What is ASNaC?
Anglo-Saxon, Norse and Celtic (ASNaC) is concerned with the history, languages, literature and cultures of the different peoples of Britain, Ireland and Scandinavia in the Middle Ages. Students can study an evenly balanced combination of literary and historical subjects, or they may choose to specialise mainly in languages or mainly in history. A full description of the course structure is available on the ASNaC website.
Why study ASNaC?
The ASNaC Tripos is intended to provide a varied and rigorous intellectual training. Former ASNaC students have progressed into a wide variety of professions, including the media, law, publishing, banking, the heritage sector, and the civil service.
What requirements does Corpus have?
In terms of A-Level subjects, candidates for admission into the ASNaC Tripos often have diverse backgrounds. Studying at least one language at A-Level is an advantage but not essential; similarly, English Literature and History can also be useful, but we don’t have any specific requirements and simply look for evidence of academic ability in the general area of the humanities. Interviews will try to assess the candidate’s aptitude for the Tripos, and his or her commitment to the field of study that it represents. It is helpful if the candidate has some idea of the papers that he or she might wish to take, and has done some exploratory reading for the subjects in question. Offers will be made at the same general level as those made to candidates for admission to other Arts Triposes (e.g. English, History, and Modern Languages). Although the Tripos is one of the smaller subjects at Cambridge, we have a strong tradition of ASNaC scholarship at Corpus, admitting an average of two students per year for the subject, rising to three in exceptional years.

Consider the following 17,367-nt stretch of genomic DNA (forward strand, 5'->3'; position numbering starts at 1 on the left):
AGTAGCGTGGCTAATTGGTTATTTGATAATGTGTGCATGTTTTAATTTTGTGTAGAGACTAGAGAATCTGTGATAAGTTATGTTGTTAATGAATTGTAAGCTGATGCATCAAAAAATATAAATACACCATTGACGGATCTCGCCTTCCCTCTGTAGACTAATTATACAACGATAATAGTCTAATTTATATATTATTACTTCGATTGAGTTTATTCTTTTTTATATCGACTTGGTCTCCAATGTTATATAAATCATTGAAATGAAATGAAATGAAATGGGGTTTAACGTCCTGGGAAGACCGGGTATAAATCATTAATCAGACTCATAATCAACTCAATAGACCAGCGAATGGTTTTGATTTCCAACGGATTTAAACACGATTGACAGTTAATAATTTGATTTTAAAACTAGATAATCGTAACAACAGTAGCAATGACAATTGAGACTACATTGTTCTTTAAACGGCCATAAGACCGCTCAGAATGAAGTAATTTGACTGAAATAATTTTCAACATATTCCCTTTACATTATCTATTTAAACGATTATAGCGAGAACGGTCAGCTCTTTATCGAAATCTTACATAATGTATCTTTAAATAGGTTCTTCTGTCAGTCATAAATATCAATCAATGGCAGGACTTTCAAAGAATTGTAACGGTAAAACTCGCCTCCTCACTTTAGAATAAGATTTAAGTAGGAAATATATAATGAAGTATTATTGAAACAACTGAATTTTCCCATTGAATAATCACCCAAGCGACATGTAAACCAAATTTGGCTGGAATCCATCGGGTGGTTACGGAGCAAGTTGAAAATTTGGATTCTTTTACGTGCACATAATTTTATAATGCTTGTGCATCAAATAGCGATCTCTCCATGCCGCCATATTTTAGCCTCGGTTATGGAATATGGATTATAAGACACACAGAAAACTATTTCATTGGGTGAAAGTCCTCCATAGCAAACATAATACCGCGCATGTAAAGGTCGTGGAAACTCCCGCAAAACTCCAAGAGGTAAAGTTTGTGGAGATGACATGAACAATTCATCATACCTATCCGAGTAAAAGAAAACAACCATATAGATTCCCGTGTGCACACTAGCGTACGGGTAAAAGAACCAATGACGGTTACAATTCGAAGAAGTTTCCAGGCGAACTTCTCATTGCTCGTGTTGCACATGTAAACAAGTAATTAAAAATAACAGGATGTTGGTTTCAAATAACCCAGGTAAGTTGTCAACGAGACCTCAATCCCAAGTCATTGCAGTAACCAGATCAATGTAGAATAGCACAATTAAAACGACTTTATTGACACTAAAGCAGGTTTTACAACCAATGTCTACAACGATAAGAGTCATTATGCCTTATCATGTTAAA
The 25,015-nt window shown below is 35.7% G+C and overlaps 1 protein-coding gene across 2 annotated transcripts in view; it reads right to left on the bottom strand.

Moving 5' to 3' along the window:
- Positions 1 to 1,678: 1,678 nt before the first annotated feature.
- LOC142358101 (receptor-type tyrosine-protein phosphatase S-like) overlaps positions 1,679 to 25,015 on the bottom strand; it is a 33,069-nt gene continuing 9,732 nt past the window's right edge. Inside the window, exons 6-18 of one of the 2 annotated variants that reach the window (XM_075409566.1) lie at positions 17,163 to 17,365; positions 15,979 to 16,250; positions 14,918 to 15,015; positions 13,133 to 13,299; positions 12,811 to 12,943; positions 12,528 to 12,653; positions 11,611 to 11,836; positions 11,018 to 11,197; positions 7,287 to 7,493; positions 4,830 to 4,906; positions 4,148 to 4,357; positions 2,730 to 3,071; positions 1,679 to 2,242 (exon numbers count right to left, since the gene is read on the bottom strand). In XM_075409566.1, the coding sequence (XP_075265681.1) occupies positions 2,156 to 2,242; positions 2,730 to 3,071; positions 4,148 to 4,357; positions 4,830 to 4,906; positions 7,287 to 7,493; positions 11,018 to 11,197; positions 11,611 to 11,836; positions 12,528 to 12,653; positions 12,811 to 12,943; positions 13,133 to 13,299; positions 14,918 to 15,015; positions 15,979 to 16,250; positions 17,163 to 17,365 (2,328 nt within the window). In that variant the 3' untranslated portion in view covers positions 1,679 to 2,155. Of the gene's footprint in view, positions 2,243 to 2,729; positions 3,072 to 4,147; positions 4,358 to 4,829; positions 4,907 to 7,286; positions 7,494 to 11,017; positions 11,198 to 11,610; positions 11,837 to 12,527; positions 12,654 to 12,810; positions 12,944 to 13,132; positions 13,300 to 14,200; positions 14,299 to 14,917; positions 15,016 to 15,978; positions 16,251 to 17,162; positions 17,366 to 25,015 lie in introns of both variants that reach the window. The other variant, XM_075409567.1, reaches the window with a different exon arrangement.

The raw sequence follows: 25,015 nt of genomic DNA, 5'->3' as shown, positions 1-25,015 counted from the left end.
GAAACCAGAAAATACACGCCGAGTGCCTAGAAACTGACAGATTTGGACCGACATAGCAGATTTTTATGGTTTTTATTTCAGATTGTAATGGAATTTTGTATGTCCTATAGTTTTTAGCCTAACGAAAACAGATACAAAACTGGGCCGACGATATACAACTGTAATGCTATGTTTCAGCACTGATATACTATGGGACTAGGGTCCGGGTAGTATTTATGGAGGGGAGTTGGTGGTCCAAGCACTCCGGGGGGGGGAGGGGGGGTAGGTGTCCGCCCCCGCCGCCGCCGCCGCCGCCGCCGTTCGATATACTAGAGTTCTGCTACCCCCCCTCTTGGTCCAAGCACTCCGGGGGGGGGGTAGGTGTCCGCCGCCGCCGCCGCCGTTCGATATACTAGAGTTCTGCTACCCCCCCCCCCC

Why study ASNaC at Corpus?
Corpus is home to the world-renowned Parker Library, one of the greatest collections of Anglo-Saxon and early English manuscripts in the world (see the pictures below). The library contains the earliest copy of the Anglo-Saxon Chronicle (c.890), the Old English Bede, King Alfred’s translation of Pastoral Care (a manual for priests), and the St Augustine Gospels, one of the oldest bound books in existence.
ASNaC students at Corpus will have the chance to learn about, study and read from this remarkable collection, as well as the unique opportunity to drink from our Anglo-Saxon drinking horn, made from the horn of a now extinct Auroch, a remarkable survival from the foundation of the College in 1352.
Corpus Christi’s Director of Studies in ASNaC is Dr Elizabeth Rowe, a University Lecturer in Scandinavian History and a Fellow of Clare Hall College.